Journal Article
Research Support, Non-U.S. Gov't
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Tamoxifen decreases fibroblast function and downregulates TGF(beta2) in dupuytren's affected palmar fascia.

BACKGROUND: Dupuytren's contracture is a fibroproliferative disorder that is associated with increased collagen deposition. Isoforms of transforming growth factor beta (TGF(beta)), normally TGF(beta1) and TGF(beta2), are involved in the progressive fibrosis of Dupuytren's disease. It has been suggested that downregulation of TGF(beta) may be useful in the treatment of the condition. Tamoxifen, a synthetic nonsteroidal antiestrogen, is known to modulate the production of TGF(beta). This study examined the role of tamoxifen in decreasing fibroblast function and downregulating TGF(beta2).

METHODS: Primary cultures of fibroblasts were obtained from Dupuytren's affected fascia and carpal tunnel affected fascia as a control. Collagen lattices were prepared and populated with the fibroblasts. The fibroblast-populated collagen lattices (FPCL) were then measured for contraction every 24 h for 5 days. Supernatant was obtained from the culture medium following completion of the FPCL portion of the experiment and used for a TGF(beta2) immunoassay.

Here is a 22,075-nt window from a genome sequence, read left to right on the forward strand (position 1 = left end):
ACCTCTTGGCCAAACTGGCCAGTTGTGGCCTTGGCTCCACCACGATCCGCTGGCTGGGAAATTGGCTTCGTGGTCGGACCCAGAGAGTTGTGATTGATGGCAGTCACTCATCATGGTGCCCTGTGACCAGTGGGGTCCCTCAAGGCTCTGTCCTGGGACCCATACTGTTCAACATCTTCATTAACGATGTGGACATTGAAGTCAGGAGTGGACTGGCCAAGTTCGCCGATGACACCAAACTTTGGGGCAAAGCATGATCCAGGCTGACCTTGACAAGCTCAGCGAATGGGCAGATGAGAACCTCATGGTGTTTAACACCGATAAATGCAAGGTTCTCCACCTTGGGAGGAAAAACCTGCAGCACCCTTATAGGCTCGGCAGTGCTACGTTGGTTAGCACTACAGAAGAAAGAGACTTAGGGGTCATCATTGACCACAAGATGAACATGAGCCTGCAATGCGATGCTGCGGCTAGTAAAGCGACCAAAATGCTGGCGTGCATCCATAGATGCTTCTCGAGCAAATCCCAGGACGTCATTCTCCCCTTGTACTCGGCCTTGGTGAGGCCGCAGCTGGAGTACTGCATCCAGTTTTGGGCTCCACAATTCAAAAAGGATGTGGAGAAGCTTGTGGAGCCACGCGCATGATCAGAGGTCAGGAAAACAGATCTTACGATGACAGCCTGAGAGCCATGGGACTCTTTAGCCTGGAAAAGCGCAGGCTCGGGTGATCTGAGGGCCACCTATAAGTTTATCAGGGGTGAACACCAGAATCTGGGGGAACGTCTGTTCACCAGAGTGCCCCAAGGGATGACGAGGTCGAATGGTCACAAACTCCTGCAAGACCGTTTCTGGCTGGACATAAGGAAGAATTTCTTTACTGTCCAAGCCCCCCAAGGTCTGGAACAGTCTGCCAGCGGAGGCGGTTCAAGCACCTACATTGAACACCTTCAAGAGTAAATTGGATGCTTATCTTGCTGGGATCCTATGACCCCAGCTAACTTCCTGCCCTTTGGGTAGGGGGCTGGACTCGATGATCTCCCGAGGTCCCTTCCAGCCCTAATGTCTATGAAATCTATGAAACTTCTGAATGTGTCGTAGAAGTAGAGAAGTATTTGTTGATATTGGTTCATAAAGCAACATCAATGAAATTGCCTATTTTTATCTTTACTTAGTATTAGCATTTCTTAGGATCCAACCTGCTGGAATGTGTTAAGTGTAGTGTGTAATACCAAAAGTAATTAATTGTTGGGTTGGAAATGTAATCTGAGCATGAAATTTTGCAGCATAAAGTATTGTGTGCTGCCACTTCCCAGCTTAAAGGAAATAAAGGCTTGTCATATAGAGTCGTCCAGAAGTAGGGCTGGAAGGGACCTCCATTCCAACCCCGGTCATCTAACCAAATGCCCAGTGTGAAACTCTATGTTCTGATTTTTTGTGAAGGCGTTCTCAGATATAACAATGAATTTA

RESULTS: Dupuytren's affected fibroblasts contracted the FPCLs significantly more than carpal tunnel control fibroblasts. Treating the fibroblasts with tamoxifen caused a decreased contraction rate in both Dupuytren's affected fibroblasts and carpal tunnel controls. There was increased TGF(beta2) expression in the Dupuytren's affected fascia group compared to the carpal tunnel control group. Tamoxifen decreased TGF(beta2) expression in Dupuytren's affected fascia group but not in the carpal tunnel control group.

CONCLUSION: TGF(beta) appears to be the key cytokine in the fibrogenic nature of Dupuytren's disease. Tamoxifen treatment has been demonstrated to decrease the function of fibroblasts derived from Dupuytren's affected fascia and downregulated TGF(beta2) production in these same fibroblasts. These data suggest a method to manipulate and control Dupuytren's contracture in the clinical setting.

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